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1966 Chevy II Nova Wagon - Hot Hauler

Mike Tulley Mar 1, 2001
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RK Smith seems to be a committed guy. The old saying "variety is the spice of life" doesn't seem to apply to him. Besides owning more than ten '55 Chevys and three Nomads in his lifetime, over the past 12 years Smith's owned a dozen '66-67 Chevy wagons.

Turned on to them by a pinstriper in Portland, Oregon, Smith's first wagon was a '66 100 series with power windows and a factory V-8. He's been sticking with them ever since.

This sleek '66 Chevy II Nova wagon was found by Smith in Newport Beach, California. The owner was working out of the hauler doing fiberglass repair on boats. Smith learned the owner wanted a truck, so they exchanged phone numbers. Three months later the Deuce's owner found a pickup and was ready to sell.

Smith and his friend Tom Schuster started the restoration with the intent of tearing out the stock 230-inch six and replacing it with a 283 Nova small-block. They settled for a new ZZ4 350-inch Mouse.

Smith calls the ZZ4 a crate motor, but at 355 horsepower the word "crate" is an understatement. Topped by a 750-cfm Quadrajet, the ZZ4 has aluminum heads and factory exhaust manifolds, which breath into a ceramic-coated dual-exhaust system fabricated by Rod Sexton at Rods Custom Fabrication in Orange, California. Halfway through the engine conversion they decided to strip the entire car and redo everything. After having the sheetmetal media blasted, Smith sent the wagon to Mahood's Collision and Restoration in Stanton, California, for some needed bodywork. Mark Mahood and his crew started by pulling a dent in the right rear quarter panel and performing some minor rust repair in one of the windshield pillars. Moving on to the fun stuff, Mahood shaved the body's side trim and emblems and shot the wagon with PPG Deltron single-stage Flame Red.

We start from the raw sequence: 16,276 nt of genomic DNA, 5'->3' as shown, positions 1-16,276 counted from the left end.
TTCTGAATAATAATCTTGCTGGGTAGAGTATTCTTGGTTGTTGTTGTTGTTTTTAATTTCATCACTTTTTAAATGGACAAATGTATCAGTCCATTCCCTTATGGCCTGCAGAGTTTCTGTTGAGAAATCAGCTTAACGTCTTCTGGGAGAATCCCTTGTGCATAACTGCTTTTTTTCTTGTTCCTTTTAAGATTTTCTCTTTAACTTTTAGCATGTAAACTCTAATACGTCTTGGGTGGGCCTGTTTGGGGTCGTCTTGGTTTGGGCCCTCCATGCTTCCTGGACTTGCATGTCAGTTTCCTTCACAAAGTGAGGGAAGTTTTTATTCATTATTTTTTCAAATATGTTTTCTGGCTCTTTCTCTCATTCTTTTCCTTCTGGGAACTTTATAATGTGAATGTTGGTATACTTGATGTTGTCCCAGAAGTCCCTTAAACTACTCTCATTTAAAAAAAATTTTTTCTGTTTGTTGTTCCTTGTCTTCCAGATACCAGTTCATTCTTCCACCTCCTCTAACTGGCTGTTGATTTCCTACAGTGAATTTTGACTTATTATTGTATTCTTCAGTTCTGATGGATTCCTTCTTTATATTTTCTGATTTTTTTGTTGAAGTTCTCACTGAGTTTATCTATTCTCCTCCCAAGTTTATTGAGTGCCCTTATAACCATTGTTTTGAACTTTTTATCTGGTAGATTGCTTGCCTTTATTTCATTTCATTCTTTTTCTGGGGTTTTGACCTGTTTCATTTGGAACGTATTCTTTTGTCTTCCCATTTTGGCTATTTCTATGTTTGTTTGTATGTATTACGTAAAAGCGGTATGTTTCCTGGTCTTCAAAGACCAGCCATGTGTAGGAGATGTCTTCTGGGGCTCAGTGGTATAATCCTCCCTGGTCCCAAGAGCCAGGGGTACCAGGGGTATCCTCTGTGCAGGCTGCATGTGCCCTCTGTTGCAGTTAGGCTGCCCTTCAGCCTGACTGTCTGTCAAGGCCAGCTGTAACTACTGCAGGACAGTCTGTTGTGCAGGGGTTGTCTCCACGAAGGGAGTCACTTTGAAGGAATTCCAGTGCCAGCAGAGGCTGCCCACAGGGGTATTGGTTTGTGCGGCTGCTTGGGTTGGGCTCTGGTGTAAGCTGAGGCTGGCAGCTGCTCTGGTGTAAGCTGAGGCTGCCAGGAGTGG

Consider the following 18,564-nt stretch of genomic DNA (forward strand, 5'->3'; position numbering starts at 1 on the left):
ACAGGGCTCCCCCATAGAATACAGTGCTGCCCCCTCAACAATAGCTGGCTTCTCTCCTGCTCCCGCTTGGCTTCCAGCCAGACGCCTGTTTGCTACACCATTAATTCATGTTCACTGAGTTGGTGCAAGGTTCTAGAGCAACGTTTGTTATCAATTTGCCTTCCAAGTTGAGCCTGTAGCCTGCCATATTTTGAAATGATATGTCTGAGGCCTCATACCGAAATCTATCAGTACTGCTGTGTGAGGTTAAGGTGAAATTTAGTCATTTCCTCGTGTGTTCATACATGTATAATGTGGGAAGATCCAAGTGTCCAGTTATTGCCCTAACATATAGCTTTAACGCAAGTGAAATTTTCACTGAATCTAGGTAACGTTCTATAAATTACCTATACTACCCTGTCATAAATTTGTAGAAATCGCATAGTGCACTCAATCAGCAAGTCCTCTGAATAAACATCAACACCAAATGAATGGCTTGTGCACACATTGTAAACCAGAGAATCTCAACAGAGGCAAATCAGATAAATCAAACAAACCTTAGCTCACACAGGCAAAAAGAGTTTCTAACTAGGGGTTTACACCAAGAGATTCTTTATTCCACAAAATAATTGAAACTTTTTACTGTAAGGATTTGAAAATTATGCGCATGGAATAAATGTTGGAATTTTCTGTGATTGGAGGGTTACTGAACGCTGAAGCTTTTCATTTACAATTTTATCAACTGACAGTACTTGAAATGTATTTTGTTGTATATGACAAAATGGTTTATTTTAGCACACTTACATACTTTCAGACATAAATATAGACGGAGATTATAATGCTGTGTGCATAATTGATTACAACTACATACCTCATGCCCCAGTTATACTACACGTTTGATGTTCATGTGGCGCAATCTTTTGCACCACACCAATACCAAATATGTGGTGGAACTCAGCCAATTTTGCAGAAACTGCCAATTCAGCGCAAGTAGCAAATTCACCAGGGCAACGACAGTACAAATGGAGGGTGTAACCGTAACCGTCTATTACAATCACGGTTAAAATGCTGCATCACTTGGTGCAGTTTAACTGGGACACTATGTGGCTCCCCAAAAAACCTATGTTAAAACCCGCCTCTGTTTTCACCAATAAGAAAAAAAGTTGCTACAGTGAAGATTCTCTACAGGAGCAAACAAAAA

Next on the to-do list, Bee-Line in near-by Fullerton installed a lowered and upgraded suspension. Superior drop spindles sank the wagon 2 inches and new disc brakes, power booster, and proportioning valve from Classic Performance Products bring the wagon to a halt. Smith then had a set of polished 14 x 6 American Racing Torq-Thrust wheels wrapped by BFGoodrich Comp T/As mounted on the new suspension.

The red interior of the wagon shows true attention to detail. Roy Moyer of Milwaukee, Oregon, used red vinyl and original '66 sport coupe cloth inserts on the front and rear seats. He also fabricated the like-factory door panels. Next, Tom Scott at Collins Auto Trim of Downey, California, installed the immaculate carpeting and headliner. Topping off the interior, a restored 100 series steering wheel mounted to a rebuilt steering column keeps the wagon under control.

Maybe one day Smith will get tired of Chevy wagons and switch to something else. But, through 12 years and 12 Novas, Smith knows how to build them right.

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